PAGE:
SAN DIEGO (KGTV) - The San Diego mother of a murdered boy believes Gov. Gavin Newsom got it wrong Wednesday when he announced a moratorium on executions in California.
Milena Sellers Phillips lost her 9-year-old son Jonathan 26 years ago this month to a man who has now been on death row for some 16 years. When she heard Newsom was declaring a moratorium on executions, she made an immediate call to his office.
"Unfortunately, I think he's wrong there," said Phillips, referring to Newsom’s claim the death penalty is out of sync with the core values of Californians. "I think our core value is to see to it that people are punished for their crimes. My baby was 9 years old. Oh, believe me -- my core value is that he [Scott Erskine] should not be alive."
Phillips recalls the brutal 1993 crime by Erskine when he abducted, tortured, sexually assaulted and murdered Jonathan and his 13-year-old friend Charlie Keever.
"When you molest, and you torture, and you murder two kids on purpose, who did absolutely nothing … what I want is for him to have the most stringent punishment that we as a people have chosen,” said Phillips.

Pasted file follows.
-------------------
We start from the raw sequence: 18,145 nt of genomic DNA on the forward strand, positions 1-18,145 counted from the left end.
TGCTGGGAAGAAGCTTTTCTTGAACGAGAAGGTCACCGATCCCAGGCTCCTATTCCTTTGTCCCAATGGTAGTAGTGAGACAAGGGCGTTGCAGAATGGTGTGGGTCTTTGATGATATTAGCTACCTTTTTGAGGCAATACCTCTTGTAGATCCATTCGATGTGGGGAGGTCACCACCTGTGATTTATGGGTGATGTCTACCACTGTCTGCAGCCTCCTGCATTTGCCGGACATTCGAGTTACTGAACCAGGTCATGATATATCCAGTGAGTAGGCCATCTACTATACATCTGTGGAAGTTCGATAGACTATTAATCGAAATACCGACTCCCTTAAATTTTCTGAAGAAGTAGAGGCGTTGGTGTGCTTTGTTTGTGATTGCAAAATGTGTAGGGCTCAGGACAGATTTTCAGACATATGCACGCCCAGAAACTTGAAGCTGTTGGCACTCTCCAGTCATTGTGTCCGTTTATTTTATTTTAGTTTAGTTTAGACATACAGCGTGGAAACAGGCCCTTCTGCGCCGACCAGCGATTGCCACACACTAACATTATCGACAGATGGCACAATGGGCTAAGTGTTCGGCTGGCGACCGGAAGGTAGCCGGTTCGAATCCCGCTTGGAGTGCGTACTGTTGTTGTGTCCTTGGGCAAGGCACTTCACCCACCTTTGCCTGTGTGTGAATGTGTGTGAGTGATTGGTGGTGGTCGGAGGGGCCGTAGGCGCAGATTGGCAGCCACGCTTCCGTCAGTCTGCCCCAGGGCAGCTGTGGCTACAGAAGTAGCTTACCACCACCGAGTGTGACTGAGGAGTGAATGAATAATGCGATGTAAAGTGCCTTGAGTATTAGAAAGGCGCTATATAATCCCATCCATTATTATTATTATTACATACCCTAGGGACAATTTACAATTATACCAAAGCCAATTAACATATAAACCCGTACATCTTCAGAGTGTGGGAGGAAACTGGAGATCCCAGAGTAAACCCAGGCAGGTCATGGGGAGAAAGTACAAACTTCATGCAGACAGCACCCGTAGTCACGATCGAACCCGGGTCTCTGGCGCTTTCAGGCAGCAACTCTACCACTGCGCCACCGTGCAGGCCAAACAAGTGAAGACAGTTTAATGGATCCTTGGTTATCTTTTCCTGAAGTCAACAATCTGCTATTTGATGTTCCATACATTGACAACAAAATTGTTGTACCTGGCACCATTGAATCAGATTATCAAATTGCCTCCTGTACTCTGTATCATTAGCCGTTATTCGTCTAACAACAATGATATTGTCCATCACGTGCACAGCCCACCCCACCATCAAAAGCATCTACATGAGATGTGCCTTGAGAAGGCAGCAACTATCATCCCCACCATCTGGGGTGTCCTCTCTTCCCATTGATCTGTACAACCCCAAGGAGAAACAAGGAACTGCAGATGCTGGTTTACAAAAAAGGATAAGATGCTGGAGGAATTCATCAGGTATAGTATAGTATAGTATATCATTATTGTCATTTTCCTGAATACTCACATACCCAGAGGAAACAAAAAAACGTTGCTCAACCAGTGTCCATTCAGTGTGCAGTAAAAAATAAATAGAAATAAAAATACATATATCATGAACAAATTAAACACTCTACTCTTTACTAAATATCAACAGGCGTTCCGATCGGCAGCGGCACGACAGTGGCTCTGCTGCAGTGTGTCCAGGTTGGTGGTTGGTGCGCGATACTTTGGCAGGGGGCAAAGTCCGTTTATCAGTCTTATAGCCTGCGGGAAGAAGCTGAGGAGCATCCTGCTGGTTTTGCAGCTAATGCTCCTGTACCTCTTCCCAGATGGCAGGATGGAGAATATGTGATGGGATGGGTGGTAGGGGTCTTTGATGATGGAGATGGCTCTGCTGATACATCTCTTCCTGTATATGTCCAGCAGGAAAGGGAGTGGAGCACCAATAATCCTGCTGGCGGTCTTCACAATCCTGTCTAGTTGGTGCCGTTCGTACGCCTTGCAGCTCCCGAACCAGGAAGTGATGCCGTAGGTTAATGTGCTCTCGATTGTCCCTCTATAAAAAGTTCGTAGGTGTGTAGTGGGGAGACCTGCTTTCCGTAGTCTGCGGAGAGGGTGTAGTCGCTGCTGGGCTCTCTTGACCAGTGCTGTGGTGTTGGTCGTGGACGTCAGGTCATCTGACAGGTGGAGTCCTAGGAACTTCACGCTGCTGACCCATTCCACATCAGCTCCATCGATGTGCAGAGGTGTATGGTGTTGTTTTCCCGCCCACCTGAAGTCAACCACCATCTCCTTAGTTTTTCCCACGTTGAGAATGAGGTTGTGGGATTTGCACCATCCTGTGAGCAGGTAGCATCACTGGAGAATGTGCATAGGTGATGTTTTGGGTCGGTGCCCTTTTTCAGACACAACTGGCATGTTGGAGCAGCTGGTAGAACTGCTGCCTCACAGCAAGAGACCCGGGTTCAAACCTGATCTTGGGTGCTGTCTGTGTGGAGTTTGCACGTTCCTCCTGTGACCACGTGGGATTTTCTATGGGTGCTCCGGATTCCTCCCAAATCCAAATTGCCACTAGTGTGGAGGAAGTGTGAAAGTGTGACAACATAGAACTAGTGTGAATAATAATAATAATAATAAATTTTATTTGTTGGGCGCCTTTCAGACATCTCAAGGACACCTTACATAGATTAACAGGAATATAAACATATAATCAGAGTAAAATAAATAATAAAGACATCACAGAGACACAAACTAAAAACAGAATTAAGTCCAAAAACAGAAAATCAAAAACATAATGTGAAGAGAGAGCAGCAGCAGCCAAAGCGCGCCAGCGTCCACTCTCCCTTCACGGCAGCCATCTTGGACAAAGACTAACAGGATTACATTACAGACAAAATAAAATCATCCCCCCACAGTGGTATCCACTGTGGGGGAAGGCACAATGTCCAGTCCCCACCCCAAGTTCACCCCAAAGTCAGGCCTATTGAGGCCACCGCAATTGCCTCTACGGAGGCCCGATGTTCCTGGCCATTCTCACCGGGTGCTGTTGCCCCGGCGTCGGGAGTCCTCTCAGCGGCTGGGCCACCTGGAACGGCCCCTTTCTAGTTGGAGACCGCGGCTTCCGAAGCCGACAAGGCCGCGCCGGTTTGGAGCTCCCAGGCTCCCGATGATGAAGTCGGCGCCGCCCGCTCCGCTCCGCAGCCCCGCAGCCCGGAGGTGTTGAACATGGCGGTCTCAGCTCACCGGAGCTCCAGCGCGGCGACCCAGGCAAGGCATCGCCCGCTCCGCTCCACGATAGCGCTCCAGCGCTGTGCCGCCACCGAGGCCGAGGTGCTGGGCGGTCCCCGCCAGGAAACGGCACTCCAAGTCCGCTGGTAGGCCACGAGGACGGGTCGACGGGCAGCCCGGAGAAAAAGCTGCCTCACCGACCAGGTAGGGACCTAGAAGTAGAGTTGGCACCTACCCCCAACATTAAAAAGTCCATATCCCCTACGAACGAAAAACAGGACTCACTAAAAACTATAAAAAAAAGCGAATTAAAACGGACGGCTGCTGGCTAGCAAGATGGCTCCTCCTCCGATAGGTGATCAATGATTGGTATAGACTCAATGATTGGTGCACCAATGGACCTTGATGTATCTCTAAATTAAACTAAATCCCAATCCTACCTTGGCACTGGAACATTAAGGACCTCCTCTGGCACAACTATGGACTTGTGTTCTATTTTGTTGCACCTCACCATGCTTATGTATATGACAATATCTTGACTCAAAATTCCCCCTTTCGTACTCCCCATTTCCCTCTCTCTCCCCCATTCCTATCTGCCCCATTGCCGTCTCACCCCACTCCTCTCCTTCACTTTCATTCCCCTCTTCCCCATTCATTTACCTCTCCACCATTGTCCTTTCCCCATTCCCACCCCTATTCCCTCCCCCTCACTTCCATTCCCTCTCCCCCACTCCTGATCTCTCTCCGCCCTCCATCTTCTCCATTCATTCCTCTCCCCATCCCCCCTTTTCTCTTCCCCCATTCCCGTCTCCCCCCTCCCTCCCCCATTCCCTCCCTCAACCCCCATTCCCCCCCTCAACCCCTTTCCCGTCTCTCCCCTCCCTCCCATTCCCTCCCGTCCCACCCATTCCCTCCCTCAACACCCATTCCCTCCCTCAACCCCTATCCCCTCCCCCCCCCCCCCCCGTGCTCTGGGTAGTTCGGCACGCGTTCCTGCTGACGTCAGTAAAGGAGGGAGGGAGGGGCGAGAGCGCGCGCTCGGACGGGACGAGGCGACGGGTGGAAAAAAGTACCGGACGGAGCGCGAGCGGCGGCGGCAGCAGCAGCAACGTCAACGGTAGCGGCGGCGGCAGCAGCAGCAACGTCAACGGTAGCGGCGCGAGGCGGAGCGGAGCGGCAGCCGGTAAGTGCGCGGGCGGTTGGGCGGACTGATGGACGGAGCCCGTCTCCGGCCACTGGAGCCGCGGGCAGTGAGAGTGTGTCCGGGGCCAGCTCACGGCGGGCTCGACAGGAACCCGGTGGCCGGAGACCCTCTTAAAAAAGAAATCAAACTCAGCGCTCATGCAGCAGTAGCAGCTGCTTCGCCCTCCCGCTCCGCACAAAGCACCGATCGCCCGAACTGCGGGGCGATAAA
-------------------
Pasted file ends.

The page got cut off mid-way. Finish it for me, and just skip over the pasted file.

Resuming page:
Phillips has believed execution would be that most stringent penalty. However, over the years, she has come to accept that may not happen in California, where an execution hasn't been carried out since 2006.
Erskine is now even more likely to escape the ultimate penalty, and Phillips said a call to the governor's office did give her some relief when she was assured by a staff member Erskine's death row status will not change.
"Those that are on death row will stay on death row. Their living conditions stay exactly the same, and that's what I wanted more than anything else," Phillips said.
Death row inmates’ living conditions include being separated from the rest of the general prison population and only being allowed out of their cells one hour a day.
The sentence may be as close to death as California will now get.
"He [Erskine] knows because he's in California that he won't die any time soon. He'll die of old age, but he doesn't like where he's at. He doesn't like how's he's living," Phillips said.
Phillips said Charlie Keevers' mother, Maria, also strongly objects to the governor's decision.
She said she and Maria speak often, especially in March -- the month when their sons were killed. Eight years later, the month when their murderer was found. And now, the month when his chance at execution was lifted.
While the pain of her son's murder will always be with her, Phillips said she has found happiness. She has five other grown children, an adopted son, and 14 grandchildren.
Phillips also works as an actress and school nurse in Fallbrook and considers all the kids her children. She's committed to keeping all of them safe as she wears a pendant every day with a photo of Jonathan.